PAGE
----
Many mountain climbers take out travel insurance but not all companies will pay out in the event of an accident.
According to data collected by Squaremouth, adventure travel for this summer is set to be at an all time high after outdoor activities such as mountain climbing tripled in popularity during last summer.
Many adventure travellers planning to partake in activities are said to take out travel insurance as an extra precaution, even though they may not be covered.
Insurance coverage depends on the specifics of a climb.
There are many travel insurance policies that although cover hiking will exclude mountain climbing. The difference between the two activies can be confusing to some especially as boundaries can easily be pushed when enjoying the freedom of the outdoors.
Squaremouth have explained what travellers should look for when taking out a policy and what is often excluded.
The methods used to climb and the equipment used is used to determine whether the activity is classed as hiking or mountain climbing. The use of ropes or guides for example would be considered climbing and therefore any insurance plan should specifically include sports and activities coverage.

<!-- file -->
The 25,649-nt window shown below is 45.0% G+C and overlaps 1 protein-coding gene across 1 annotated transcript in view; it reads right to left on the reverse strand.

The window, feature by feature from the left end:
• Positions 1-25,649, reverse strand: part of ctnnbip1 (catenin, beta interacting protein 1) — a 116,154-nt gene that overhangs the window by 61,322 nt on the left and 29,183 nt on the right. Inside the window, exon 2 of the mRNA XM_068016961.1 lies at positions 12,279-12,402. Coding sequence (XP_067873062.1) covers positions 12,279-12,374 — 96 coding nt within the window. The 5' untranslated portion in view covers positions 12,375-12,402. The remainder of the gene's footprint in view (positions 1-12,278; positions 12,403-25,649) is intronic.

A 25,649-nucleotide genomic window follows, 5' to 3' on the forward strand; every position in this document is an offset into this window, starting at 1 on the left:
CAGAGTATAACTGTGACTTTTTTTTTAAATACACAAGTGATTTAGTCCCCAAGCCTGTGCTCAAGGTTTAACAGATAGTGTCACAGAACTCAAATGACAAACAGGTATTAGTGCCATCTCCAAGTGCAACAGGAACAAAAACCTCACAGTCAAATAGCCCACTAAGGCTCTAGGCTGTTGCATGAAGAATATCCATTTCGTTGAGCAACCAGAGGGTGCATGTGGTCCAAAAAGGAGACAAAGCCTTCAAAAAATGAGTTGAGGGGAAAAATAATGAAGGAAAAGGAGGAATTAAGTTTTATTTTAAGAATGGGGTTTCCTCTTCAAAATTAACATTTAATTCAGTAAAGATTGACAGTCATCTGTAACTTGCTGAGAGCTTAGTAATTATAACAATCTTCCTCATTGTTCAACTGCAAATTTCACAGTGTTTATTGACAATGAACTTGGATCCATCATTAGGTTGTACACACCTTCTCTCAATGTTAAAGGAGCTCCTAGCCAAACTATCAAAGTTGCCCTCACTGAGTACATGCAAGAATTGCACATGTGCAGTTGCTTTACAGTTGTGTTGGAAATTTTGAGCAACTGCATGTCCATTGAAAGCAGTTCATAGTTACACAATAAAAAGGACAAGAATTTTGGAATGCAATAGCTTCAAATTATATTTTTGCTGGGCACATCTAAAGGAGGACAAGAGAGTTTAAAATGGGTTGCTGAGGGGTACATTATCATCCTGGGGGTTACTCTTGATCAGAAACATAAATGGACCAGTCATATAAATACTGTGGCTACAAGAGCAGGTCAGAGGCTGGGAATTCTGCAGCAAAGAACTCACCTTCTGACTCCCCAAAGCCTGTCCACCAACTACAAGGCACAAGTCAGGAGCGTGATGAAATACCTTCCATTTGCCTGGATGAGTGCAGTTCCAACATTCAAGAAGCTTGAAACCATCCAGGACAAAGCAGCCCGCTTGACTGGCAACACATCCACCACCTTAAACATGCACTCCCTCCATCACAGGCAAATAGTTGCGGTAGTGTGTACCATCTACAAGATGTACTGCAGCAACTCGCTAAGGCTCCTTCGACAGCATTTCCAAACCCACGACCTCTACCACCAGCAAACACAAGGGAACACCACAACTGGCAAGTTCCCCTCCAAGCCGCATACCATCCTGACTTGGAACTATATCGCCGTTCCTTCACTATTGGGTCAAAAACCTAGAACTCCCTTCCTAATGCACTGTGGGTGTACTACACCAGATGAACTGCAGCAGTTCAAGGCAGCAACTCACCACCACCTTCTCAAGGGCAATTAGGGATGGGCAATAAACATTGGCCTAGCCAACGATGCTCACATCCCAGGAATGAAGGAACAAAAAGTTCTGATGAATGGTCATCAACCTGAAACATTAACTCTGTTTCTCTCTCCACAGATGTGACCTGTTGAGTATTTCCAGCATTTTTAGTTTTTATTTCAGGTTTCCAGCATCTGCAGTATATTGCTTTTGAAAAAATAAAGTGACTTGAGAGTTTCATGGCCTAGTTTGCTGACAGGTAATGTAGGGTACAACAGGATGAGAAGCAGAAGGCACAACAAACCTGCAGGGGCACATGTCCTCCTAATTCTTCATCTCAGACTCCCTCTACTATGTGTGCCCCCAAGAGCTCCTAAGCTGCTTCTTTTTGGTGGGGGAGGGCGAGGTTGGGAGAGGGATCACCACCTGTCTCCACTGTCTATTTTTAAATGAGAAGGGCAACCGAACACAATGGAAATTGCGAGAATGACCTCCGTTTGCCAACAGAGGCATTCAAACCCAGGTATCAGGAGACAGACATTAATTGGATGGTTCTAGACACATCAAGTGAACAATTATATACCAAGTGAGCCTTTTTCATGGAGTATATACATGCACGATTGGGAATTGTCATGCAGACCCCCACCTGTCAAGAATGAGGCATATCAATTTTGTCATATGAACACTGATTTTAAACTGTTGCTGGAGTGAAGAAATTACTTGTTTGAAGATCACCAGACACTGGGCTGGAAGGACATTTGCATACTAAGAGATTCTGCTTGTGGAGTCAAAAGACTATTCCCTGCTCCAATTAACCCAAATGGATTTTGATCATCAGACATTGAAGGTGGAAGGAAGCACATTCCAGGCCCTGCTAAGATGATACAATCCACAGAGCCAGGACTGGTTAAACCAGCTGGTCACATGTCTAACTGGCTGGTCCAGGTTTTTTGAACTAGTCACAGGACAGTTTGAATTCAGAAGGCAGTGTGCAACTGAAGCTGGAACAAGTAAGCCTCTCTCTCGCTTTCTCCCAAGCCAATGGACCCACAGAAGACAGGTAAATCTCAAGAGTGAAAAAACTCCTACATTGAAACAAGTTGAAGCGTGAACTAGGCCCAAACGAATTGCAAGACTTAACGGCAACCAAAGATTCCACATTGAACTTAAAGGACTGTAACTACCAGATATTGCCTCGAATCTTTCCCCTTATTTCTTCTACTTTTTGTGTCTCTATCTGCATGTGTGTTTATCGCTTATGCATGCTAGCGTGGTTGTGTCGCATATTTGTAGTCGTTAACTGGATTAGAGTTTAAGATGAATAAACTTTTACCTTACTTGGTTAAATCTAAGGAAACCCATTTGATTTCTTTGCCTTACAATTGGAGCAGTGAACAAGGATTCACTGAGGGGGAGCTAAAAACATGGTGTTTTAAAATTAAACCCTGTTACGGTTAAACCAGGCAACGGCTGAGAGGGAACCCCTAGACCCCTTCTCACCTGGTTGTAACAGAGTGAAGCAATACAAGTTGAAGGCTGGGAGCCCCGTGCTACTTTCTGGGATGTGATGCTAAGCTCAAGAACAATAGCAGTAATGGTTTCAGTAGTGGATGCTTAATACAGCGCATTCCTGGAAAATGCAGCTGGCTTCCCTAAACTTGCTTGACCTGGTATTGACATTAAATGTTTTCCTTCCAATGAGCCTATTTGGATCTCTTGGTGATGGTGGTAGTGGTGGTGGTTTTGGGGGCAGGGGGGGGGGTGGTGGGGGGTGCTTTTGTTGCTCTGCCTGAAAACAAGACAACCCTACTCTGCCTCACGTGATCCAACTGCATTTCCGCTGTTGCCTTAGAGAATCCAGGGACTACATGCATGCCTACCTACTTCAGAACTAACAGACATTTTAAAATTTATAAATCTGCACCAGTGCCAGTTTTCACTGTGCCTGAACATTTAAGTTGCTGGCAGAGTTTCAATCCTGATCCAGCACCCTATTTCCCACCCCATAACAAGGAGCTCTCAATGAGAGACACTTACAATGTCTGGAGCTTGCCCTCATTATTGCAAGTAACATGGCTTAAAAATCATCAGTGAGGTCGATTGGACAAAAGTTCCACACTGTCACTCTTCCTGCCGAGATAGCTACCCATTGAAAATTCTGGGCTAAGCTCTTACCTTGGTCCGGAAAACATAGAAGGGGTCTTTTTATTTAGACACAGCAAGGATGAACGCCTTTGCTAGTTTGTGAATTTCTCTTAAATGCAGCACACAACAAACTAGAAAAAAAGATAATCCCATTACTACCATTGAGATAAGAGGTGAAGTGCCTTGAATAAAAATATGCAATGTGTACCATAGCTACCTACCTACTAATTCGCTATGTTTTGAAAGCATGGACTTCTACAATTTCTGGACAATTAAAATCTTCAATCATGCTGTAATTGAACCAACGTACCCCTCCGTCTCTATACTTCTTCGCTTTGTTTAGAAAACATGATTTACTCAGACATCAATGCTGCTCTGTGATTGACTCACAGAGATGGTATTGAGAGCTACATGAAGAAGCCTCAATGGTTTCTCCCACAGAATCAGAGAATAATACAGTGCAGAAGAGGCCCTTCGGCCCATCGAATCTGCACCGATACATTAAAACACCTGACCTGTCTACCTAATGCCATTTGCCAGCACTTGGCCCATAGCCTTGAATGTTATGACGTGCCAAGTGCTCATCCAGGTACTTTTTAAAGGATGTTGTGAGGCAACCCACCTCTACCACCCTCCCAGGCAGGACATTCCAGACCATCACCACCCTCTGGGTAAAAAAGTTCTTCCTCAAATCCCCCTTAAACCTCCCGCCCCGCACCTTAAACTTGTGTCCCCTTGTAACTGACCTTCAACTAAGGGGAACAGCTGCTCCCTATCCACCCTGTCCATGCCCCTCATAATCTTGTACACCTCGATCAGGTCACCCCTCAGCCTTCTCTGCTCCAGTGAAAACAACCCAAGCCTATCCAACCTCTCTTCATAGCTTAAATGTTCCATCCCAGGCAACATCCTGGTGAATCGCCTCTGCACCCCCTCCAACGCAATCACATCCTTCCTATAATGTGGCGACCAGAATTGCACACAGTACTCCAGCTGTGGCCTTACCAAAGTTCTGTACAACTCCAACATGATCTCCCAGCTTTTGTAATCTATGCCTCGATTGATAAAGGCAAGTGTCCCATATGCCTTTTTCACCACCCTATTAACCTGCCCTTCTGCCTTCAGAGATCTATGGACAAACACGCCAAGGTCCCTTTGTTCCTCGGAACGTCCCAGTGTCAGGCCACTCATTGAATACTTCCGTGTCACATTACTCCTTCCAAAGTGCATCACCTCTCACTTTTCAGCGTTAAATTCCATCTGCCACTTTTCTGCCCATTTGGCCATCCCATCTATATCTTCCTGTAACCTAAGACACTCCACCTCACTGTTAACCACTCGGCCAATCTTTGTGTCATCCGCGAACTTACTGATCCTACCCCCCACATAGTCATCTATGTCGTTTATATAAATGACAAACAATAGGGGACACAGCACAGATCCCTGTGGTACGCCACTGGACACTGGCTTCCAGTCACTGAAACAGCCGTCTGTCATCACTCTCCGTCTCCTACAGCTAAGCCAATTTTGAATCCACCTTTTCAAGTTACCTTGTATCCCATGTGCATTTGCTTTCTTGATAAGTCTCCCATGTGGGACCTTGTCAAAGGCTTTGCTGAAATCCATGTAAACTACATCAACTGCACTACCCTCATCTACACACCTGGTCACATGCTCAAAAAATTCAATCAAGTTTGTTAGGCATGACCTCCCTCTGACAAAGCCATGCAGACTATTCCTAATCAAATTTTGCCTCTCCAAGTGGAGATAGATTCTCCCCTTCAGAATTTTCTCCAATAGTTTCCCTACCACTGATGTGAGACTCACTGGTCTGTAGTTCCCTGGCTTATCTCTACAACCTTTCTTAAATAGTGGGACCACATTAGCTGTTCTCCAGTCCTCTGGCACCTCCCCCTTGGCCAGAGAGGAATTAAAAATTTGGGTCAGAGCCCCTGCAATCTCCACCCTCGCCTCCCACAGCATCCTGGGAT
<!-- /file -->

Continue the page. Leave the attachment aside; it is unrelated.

Restrictions are also put in depending on the height travelled. Many policies cover activities up to 15,000 foot however, some will stop at 11,500 foot. Should an injury occur above the stated height it will not be covered by the policy, it is therefore essential to compare the policy with maps of the area.
How a traveller determines to get back down the mountain also makes a difference to the policy.
Even policies that cover mountain climbing may not include other activities on the mountain side such as ice climbing or alternative methods for the decent, including mountain biking or skiing.
For those in the U.S. an adventure travel search matrix offered by Squaremouth allows travellers to search and compare a selection of policies that cover various adventurous sports and activities.